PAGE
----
Success requires effort. Stunning, I know…

Over the years I’ve been fortunate to get feedback on my work from a number of incredibly talented writers, Rob Sawyer, Mike Resnick, Kris Rusch, and Steve Sterling to name a few. There have been others, to whom I’m equally grateful, but I don’t wish to be accused of name-dropping. Or, at least, not too many names! The deal we make when accepting help from those who have done well, is that we pay it forward. If, God willing, we’re able to achieve some measure of success, we agree to help those who follow in our footsteps.

meaning_of_life_1763245I had just such an opportunity recently. A young writer was directed to me for advice and counsel on the business of independent publishing. My response may be of interest, and I post it here for what it’s worth. I make no guarantees other than that I fully believe everything I’ve said in here is true.

To wit:

Dear <ID and initial niceties redacted>,

As for self-promotion, I’m probably the worst person on Earth to ask! The name of the game, these days, is “Platform building.” One’s platform is the crowd–hopefully vast–which one can influence. You build your platform by being active in social media, through contacts (professional, collegial, recreational, whatever), and by taking advantage of any and all opportunities to put your work in front of people who can act on it. That means they can buy, review, recommend, praise, and/or promote it.

But understand this: the promise you’re making when you embark on this promotional odyssey is that what you’re publishing is top flight, first-rate, numero uno material. It won’t have sloppy formatting or a wandering storyline. It won’t have lifeless characters or a pointless plot. It’s going to be worth every nickel the reading public pays for it, and more! You’re promising quality, but if you deliver crap–and all too many indie publishers do–you’ll condemn yourself to failure. Worse, you’ll very likely condemn all your future work to failure, too.

So, make sure you’ve got good stuff to sell, or don’t try to sell it. Make sure it’s thoroughly vetted. If your friends and fellow writers aren’t ecstatic about it, hold off on publishing it. Get another opinion. Figure out what’s wrong and fix it. You’ll never get it perfect–no one does. But get it as close as you can, because the market is brutally honest. If your stuff sucks, they’ll let you know in no uncertain terms.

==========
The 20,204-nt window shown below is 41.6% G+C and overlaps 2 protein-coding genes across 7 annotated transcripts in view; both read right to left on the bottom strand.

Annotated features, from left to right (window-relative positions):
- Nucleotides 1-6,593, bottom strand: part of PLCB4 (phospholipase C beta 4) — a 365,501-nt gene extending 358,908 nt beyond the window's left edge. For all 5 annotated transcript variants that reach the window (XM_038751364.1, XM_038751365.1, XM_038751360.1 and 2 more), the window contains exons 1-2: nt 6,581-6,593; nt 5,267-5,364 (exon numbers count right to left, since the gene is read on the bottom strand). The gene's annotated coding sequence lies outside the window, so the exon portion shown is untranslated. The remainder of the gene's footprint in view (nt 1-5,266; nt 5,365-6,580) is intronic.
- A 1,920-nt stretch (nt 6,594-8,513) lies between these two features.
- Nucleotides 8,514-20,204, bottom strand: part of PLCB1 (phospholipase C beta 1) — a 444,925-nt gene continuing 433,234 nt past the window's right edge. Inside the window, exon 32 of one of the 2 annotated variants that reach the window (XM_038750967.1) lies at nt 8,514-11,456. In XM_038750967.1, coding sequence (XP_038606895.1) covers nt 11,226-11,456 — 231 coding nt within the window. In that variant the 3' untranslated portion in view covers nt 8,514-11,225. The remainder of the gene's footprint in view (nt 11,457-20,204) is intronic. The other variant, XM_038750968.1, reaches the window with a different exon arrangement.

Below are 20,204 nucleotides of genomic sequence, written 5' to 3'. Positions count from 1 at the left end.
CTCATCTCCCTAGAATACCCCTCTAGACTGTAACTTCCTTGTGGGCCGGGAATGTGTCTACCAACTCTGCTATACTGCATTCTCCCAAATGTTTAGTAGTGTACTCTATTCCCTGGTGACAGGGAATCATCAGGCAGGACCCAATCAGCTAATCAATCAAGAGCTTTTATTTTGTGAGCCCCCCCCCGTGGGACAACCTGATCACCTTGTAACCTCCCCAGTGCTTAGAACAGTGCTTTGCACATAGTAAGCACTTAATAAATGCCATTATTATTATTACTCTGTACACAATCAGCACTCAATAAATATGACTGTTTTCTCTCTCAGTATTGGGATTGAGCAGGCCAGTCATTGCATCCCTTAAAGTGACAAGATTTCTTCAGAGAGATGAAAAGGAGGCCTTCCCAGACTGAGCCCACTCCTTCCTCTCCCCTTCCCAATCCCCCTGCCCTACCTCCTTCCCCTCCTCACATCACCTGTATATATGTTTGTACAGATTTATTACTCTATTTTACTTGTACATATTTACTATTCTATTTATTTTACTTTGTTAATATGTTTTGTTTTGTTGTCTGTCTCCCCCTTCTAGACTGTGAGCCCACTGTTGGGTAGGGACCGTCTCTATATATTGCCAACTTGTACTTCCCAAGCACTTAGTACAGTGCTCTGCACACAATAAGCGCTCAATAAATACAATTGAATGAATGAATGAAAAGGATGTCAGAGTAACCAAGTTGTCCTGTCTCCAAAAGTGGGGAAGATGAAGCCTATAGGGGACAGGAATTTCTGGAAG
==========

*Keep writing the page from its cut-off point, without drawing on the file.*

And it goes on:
If it’s truly excellent, you might get a few positive reviews. Revel in them! Nasty reviews are much, much easier to write, and disappointed readers are more apt to write them than the happy-talk feedback Mom and Dad give us.

That’s just the way it is.

Best of luck!

–Josh

About joshlangston

Grateful and well-loved husband, happy grandparent, novelist, editor, and teacher. My life plate is full, and I couldn't be happier. Anything else I might add would be anticlimactic. Cheers!
This entry was posted in editing, Historical writing, Memoir, novel writing, Writing and tagged , , , , , , , , . Bookmark the permalink.

5 Responses to Success requires effort. Stunning, I know…

  1. as we’re on the topic, I’d like to ask this:
    i got all the above + the platform building is going well. but the other day i was looking – just to make sure – that the format is good enough.
    and there is not a single page or post – exaggerating a little here – that gives the same format directions for amazon.
    e-book and print are different, i got that, all agree.
    but what’s the right format for an e-book?
    line spacing, margins, indents?
    fonts are best standard, 11 or 12 points, (a few agreed on this one, and i think they’re the majority) .
    then you have page numbers, author/book name, page breaks.
    i’m no microsoft word geek, in fact, i’m blind and i can’t even tell if i did those right.
    so, any advice here? if i keep on pulling my hair, i’ll be bald soon.

    • joshlangston says:

      Not to be flip, but considering all the issues you listed, your best bet might be to pay someone to do the formatting for you. I’ve found that formatting for ebooks is less difficult than formatting for print versions. For ebooks, font size and spacing are up to the viewer, and because of that, page numbering becomes irrelevant. I format my print versions first, then simplify for the ebooks. Both Smashwords and Draft2Digital will convert your MS Word manuscript into all the various formats. For an extra percentage, D2D will even format your print version for you. It’s not quite as easy as that, but this isn’t the right place to go into great detail.

  2. Doris Reidy says:

    Writing is the easy part. Marketing is my nightmare.

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